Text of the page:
“I think we’re always reminded that it’s not OK to cry,” said Darius Herring, a 22-year-old New York native who has battled with depression and even made suicide attempts in the past. “I had a single mom so I definitely couldn’t cry. I got a house full of women now so I can’t be crying with them.”
Herring laughed after making the comment, but it was clear that the idea of not being allowed to show emotion still struck a sensitive place for him.
He explained that as “the new man of the house” he couldn’t “show any signs of weakness.”
“It just wasn’t allowed, so when I went through these really emotional, unstable periods I had to just hold it in and it just got worse,” he said. “After a while, I just couldn’t imagine — have you seen that picture where it’s like a rope and the middle of the rope is like color but everything else is black and white?”
Depression in the Black community
Artist’s depiction of depression and suicide shared after Robin Williams’ death.
It’s an image that circulated on social media shortly after comedian and actor Robin Williams committed suicide.
It was an artist’s depiction of what it’s like to deal with depression, but Herring says it’s more than just art; it’s absolutely accurate.
“You really think death is a better option than life,” he said as he recalled his battle with depression. “And you think about death in a really weird, peaceful way. Almost dreamy.”
Herring said that there was no particular moment that launched his battle with depression.
Instead, he said it was just an overall “lifestyle of feeling like [he] didn’t matter.”
As thoughts of suicide filled his mind, he never found anyone to open up to, and it wasn’t until a failed suicide attempt that he was forced to seek medical attention.
Herring was immediately diagnosed with depression, but some reports indicate that even getting the diagnosis was a luxury that many Black men don’t get.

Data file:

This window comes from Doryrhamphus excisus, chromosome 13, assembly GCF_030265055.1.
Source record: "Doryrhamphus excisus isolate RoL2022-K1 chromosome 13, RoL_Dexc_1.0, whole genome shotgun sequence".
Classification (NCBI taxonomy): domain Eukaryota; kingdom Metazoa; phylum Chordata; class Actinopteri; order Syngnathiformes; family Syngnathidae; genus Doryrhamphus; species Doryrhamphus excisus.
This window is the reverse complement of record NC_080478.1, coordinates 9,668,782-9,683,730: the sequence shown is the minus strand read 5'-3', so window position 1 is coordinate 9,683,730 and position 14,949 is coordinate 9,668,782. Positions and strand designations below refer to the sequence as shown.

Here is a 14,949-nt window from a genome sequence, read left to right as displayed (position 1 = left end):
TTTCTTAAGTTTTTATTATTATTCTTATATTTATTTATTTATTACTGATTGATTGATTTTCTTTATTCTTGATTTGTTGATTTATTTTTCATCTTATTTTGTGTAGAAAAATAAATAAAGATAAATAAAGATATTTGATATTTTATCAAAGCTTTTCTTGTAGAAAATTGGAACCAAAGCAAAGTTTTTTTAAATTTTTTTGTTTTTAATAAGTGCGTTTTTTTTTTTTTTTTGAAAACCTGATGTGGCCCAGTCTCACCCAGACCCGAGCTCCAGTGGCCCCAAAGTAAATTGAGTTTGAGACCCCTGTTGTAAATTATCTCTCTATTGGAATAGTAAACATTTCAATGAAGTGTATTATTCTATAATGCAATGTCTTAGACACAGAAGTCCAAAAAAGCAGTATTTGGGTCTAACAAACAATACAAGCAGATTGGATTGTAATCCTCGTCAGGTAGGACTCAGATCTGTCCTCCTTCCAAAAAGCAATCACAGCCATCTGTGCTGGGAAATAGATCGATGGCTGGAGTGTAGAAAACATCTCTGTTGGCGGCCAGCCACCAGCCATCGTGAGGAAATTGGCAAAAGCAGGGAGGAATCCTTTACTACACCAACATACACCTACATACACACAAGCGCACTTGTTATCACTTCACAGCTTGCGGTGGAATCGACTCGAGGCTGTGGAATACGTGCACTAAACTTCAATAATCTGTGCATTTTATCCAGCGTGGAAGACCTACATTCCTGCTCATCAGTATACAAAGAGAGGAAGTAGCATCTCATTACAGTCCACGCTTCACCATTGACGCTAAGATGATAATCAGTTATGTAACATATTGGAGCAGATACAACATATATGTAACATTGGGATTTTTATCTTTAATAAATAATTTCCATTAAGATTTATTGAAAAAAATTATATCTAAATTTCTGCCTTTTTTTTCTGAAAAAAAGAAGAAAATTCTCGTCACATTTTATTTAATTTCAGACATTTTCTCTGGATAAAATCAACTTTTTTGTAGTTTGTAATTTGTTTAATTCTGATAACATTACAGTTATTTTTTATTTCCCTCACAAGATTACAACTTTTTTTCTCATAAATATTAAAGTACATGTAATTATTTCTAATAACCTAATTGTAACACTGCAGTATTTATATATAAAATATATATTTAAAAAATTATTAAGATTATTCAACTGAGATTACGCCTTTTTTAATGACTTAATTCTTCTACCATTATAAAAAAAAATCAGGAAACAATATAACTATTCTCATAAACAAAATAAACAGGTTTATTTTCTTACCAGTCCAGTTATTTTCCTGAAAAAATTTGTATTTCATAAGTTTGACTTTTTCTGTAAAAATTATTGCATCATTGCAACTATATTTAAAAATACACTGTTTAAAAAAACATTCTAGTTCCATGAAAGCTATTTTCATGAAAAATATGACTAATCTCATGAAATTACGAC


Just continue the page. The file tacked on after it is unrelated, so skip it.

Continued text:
Reports show that most Black men are assumed to be schizophrenic while their white counterparts are more commonly diagnosed with depression.
A 1990 report stated that “schizophrenia diagnosis rates among African Americans were sometimes twice as high as those for Whites, but that Whites were diagnosed with affective disorders (i.e. depression) at nearly twice the rate of African Americans.”
“A lot of times it’s issues around gender performance, expectations, how we look,” said Dr. David Malebranche, an internist and primary care physician at the University of Pennsylvania, to News One. “With Black men, people don’t want to see us as depressed and it’s not on the radar for health care providers to see us as depressed.”
Without the proper diagnosis, young Black men are not able to get the proper medical attention and they remain at risk of attempting suicide.
It can be incredibly difficult for Black men to get the help they need when they are faced with emotional turmoil.
The first step toward reducing suicide rates for Black men is to first ensure they have the proper support if they are faced with the darkness.
As the nation continues to remind authorities that “Black lives matter,” the reality is that we must also adamantly remind our own young Black men that their lives do, indeed, matter.